Chancellor Angela Merkel planned to discuss Europe's migrant crisis with her coalition partners Sunday, as Syrians, Iraqis and others fleeing war and persecution streamed into Germany for the second straight day.

The Christian Social Union, the socially-conservative wing of Merkel's center-right bloc, has criticized the decision to open Germany's borders to migrants and refugees stuck in Hungary, the dpa news agency reported.

Meanwhile, the center-left Social Democrats, the third member of Merkel's three-party coalition, urged swift humanitarian help for those trekking through Europe in search of a better life.

"No decent person can remain cold and dismissive in the face of such suffering," said Thomas Oppermann, a senior Social Democrat.

He added that refugees should be fairly distributed in Europe, and countries should not avoid their responsibilities. "Whoever refuses to do their part calls into question whether they can be part of Europe."

French Interior Minister Bernard Cazeneuve said in a statement Sunday that several dozen mayors have offered to help house refugees in recent days, and convened a national meeting to organize refugee housing on Sept. 12. France is trying to speed up the process for seeking asylum and to better welcome refugees. Many asylum seekers in France have no place to live and sleep in make-shift camps, from Paris to Calais.

"If the German government had a little bit of courage it would at least ask the United States, as the main cause of the refugee tragedy, to pay some of the costs"

- Sahra Wagenknecht

German officials have been particularly angry at Hungary for encouraging migrants to keep traveling westward, instead of providing them with adequate shelter and the chance to apply for asylum there.

Thousands arrived in Germany by way of Austria by train, bus and car on Saturday. Most went to Munich, the Bavarian capital, where authorities said some 7,000 people were registered and over half received a bed for the night.

Special trains also took 570 people to the Thuringian town of Saalfeld. More than half of them were taken onward to Dresden, where a school for German army officers has been cleared to provide temporary shelter for 350 newcomers.

Other trains brought migrants to Hamburg in the north and Dortmund in the west of the country, while more than 300 people traveled to the capital Berlin on specially chartered buses.

At each stop the migrants were received with cheers, bags of food and toys for the children.

Most Germans have been welcoming of the migrants. But far-right groups have protested their arrival, including in Dortmund overnight.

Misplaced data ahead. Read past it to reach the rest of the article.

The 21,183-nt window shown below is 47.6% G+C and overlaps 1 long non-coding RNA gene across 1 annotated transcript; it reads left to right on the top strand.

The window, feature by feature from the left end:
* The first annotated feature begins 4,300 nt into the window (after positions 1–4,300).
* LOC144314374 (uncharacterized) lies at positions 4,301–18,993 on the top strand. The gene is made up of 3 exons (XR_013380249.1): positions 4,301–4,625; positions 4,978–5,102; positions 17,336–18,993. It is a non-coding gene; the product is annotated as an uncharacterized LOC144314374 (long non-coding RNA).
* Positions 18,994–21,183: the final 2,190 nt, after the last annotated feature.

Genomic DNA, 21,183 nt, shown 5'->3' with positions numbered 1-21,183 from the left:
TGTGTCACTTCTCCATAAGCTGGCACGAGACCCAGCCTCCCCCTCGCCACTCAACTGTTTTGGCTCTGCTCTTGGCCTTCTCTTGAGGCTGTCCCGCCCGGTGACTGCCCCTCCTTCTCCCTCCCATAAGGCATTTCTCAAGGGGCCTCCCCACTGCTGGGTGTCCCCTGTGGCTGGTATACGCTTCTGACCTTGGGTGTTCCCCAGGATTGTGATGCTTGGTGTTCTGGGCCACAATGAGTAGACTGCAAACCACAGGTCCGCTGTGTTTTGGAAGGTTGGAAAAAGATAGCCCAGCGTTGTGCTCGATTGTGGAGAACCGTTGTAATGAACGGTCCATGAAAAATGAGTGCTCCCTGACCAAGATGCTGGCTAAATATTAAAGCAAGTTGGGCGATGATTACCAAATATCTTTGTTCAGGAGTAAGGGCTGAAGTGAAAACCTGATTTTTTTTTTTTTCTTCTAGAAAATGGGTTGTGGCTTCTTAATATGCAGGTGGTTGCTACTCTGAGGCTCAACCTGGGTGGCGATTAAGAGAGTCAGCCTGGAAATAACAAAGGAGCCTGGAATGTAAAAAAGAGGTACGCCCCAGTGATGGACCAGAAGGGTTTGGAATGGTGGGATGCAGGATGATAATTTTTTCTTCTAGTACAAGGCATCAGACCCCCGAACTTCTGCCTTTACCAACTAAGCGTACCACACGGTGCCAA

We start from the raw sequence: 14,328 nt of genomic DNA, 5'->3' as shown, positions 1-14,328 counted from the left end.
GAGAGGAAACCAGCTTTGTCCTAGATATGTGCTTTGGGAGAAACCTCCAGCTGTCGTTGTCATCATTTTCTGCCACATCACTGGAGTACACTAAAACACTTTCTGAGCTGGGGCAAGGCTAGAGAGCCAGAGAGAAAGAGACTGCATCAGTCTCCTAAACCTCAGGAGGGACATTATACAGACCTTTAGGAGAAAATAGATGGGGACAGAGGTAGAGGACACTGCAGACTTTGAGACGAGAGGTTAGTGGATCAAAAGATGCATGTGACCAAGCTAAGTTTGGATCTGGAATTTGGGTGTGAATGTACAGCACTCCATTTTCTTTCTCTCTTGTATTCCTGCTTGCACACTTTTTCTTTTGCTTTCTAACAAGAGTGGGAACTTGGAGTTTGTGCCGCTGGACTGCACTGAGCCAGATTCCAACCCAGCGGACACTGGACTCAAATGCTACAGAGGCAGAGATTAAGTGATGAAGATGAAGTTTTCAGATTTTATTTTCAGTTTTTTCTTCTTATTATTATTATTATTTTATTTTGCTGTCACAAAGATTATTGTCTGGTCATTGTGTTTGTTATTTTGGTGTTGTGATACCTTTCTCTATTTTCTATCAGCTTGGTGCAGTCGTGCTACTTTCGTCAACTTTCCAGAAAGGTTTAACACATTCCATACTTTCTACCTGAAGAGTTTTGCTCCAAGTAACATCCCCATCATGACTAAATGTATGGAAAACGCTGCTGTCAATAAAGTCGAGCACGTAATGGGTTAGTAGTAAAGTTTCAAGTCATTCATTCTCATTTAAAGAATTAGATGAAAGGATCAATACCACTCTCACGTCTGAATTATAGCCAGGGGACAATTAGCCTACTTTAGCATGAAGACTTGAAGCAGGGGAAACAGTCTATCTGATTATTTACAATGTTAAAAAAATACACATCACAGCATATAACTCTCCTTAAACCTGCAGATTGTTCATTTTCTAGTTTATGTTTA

Chancellor Merkel has warned that extremist groups might try to take advantage of the situation to stoke people's prejudices against refugees. Authorities estimate that up to 800,000 people could apply for asylum in Germany by the end of the year.

Germany's opposition Left Party, meanwhile, said the United States was to blame for the migrant crisis originating in the Middle East because it had indirectly supported terrorist groups in the region.

"If the German government had a little bit of courage it would at least ask the United States, as the main cause of the refugee tragedy, to pay some of the costs," dpa quoted Sahra Wagenknecht, a senior Left Party lawmaker, as saying.

Pope Francis is asking faithful throughout Europe to shelter refugees fleeing "death from war and hunger."

Francis said Sunday that the Vatican's two parishes are taking in two families of refugees. He gave no details as he addressed tens of thousands of people in St. Peter's Square.

Francis said it's not enough to say, "Have courage, hang in there," to the hundreds of thousands of refugees who are on the march toward what he called "life's hope."

He called on every Catholic parish, convent, monastery and sanctuary in Europe to shelter a family, and asked bishops throughout Europe to urge their dioceses to do the same.

Iranian President Hassan Rouhani praised European Union countries helping the refugees streaming into the 28-nation bloc and urged others to step up their efforts.

On the Greek island of Lesbos, police have used batons to beat back a demonstration by some 300 migrants chanting "Athena, Athena" as they tried to come out of the port area. Several of the protesters were injured in the clash, with one taken away unconscious by an ambulance.

The migrants, mostly Syrians, Iraqis and Afghans, say that local authorities on the Aegean island are not processing them quickly enough so they can continue their journey to western Europe. They also complain that authorities on Lesbos are not offering them any help and that they are fast running out of money.

The clashes early Sunday were the third in as many days between migrants and police. The demonstration on Sunday was led by Afghans.

Authorities in Cyprus say they have rescued 114 people believed to be refugees fleeing war-torn Syria after their fishing boat issued a distress call some 46 miles (74 kilometers) off the east Mediterranean island nation's southern coast.

Cyprus police said Sunday that all 114 people, including Palestinians from Syria, are in good health. They include 19 women, 30 children, 5 infants and 60 men.